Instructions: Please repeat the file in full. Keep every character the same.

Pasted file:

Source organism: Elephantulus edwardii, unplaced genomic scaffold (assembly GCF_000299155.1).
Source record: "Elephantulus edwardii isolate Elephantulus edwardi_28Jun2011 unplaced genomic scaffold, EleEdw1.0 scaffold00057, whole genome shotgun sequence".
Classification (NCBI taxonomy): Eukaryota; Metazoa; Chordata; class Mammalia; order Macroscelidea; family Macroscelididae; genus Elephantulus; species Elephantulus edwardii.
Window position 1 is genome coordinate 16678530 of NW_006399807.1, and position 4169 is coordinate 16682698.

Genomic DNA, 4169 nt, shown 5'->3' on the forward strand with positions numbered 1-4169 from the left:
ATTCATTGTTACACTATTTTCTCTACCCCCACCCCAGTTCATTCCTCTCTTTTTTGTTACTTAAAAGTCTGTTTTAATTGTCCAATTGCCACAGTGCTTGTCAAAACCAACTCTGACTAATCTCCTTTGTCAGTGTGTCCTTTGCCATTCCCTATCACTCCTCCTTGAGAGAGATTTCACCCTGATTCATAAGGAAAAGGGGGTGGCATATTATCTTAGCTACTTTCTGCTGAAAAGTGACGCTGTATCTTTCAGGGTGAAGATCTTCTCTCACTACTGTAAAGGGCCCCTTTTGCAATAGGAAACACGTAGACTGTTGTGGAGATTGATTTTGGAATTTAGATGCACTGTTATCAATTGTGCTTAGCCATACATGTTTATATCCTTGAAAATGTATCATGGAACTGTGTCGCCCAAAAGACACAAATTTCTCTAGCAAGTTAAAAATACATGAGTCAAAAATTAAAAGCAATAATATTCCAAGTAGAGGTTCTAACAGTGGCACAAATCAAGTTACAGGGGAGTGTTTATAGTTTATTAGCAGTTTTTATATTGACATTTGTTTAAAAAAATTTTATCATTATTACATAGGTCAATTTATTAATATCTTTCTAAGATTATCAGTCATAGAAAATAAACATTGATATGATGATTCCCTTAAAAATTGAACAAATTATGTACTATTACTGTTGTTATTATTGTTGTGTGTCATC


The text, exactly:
Source organism: Elephantulus edwardii, unplaced genomic scaffold (assembly GCF_000299155.1).
Source record: "Elephantulus edwardii isolate Elephantulus edwardi_28Jun2011 unplaced genomic scaffold, EleEdw1.0 scaffold00057, whole genome shotgun sequence".
Classification (NCBI taxonomy): Eukaryota; Metazoa; Chordata; class Mammalia; order Macroscelidea; family Macroscelididae; genus Elephantulus; species Elephantulus edwardii.
Window position 1 is genome coordinate 16678530 of NW_006399807.1, and position 4169 is coordinate 16682698.

Genomic DNA, 4169 nt, shown 5'->3' on the forward strand with positions numbered 1-4169 from the left:
ATTCATTGTTACACTATTTTCTCTACCCCCACCCCAGTTCATTCCTCTCTTTTTTGTTACTTAAAAGTCTGTTTTAATTGTCCAATTGCCACAGTGCTTGTCAAAACCAACTCTGACTAATCTCCTTTGTCAGTGTGTCCTTTGCCATTCCCTATCACTCCTCCTTGAGAGAGATTTCACCCTGATTCATAAGGAAAAGGGGGTGGCATATTATCTTAGCTACTTTCTGCTGAAAAGTGACGCTGTATCTTTCAGGGTGAAGATCTTCTCTCACTACTGTAAAGGGCCCCTTTTGCAATAGGAAACACGTAGACTGTTGTGGAGATTGATTTTGGAATTTAGATGCACTGTTATCAATTGTGCTTAGCCATACATGTTTATATCCTTGAAAATGTATCATGGAACTGTGTCGCCCAAAAGACACAAATTTCTCTAGCAAGTTAAAAATACATGAGTCAAAAATTAAAAGCAATAATATTCCAAGTAGAGGTTCTAACAGTGGCACAAATCAAGTTACAGGGGAGTGTTTATAGTTTATTAGCAGTTTTTATATTGACATTTGTTTAAAAAAATTTTATCATTATTACATAGGTCAATTTATTAATATCTTTCTAAGATTATCAGTCATAGAAAATAAACATTGATATGATGATTCCCTTAAAAATTGAACAAATTATGTACTATTACTGTTGTTATTATTGTTGTGTGTCATC